It's still not yet publicly available for Nexus One owners, but that hasn't stopped at least one demonstration of Flash 10.1 running on Google's "superphone". We came across the modified Nexus One here at Mobile World Congress 2010 this week, and shot some video of the SlashGear.TV media player (which is, obviously, Flash-based) along with YouTube. The good news is that it works; the bad news is that it doesn't work especially well.
Videos embedded into a webpage will play, certainly; the problem is that the Flash 10.1 plugin isn't optimized for hardware acceleration. As it was explained to us, "it's not fully hardware accelerated, so that means you won't get the same frame-rates and you don't get the power saving." It all adds up to stuttering, jittery playback - and that's on one of the fastest devices currently on the market - together with rapid power consumption.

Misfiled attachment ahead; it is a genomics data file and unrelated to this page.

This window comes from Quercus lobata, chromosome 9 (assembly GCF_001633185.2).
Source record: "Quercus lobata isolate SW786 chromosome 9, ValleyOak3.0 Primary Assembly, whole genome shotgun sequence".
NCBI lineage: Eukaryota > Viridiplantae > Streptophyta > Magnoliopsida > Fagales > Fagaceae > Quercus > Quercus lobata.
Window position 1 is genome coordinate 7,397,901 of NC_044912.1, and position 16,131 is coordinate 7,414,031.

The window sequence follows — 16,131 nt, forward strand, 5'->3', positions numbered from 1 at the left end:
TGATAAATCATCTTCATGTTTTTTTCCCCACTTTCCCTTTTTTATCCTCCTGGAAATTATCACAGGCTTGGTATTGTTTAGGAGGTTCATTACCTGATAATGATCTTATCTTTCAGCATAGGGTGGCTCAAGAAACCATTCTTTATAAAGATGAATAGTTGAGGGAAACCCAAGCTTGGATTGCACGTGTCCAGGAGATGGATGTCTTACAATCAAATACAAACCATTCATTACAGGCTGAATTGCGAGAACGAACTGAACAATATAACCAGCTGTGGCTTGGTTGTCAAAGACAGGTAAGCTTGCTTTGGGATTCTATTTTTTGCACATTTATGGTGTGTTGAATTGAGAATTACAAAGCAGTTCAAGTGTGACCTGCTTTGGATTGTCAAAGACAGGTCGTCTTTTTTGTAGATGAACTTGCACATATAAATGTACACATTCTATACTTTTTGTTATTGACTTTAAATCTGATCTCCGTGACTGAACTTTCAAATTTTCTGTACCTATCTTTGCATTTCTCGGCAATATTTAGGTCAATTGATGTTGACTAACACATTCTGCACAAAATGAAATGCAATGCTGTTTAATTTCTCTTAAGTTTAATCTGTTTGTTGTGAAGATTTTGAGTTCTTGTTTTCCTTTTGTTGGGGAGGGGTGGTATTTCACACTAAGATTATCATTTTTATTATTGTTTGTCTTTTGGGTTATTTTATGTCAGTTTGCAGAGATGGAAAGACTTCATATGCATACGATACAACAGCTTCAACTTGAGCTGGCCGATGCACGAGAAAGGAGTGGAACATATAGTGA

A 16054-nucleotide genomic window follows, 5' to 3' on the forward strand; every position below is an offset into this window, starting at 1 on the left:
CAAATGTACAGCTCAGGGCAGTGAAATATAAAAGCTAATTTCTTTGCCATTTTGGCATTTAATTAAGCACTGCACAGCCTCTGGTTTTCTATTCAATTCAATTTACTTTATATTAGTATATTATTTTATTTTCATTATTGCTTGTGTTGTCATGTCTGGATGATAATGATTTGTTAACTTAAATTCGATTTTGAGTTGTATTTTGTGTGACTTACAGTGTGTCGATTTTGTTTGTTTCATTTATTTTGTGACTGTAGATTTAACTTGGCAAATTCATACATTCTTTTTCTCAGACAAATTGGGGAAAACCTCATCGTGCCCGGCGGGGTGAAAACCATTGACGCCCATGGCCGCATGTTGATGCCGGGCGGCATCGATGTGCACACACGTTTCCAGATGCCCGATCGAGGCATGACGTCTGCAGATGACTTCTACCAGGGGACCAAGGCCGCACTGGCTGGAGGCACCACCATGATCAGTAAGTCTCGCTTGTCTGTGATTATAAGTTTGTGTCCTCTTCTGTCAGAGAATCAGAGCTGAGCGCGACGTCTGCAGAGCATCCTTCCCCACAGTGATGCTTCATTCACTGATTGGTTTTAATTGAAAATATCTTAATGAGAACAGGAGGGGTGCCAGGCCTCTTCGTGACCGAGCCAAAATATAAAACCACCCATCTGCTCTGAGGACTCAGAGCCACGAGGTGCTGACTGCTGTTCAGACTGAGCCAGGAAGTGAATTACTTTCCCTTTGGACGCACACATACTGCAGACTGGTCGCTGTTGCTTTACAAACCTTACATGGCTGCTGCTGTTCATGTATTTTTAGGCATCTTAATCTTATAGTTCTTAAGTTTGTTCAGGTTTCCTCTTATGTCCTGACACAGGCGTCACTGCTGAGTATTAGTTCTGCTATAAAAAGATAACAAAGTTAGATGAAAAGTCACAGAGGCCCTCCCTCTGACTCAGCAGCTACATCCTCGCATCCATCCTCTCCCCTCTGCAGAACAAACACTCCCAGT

Of course, we'd expect Adobe to make some tweaks to that before any public release takes place, given smartphone owners generally aren't too pleased with software that drains their batteries any quicker than regular use manages it. Still, we're not yet altogether convinced that Flash has a place on the Nexus One; there are potentially better ways to manage streaming video, and we could live without in-page adverts blinking at us.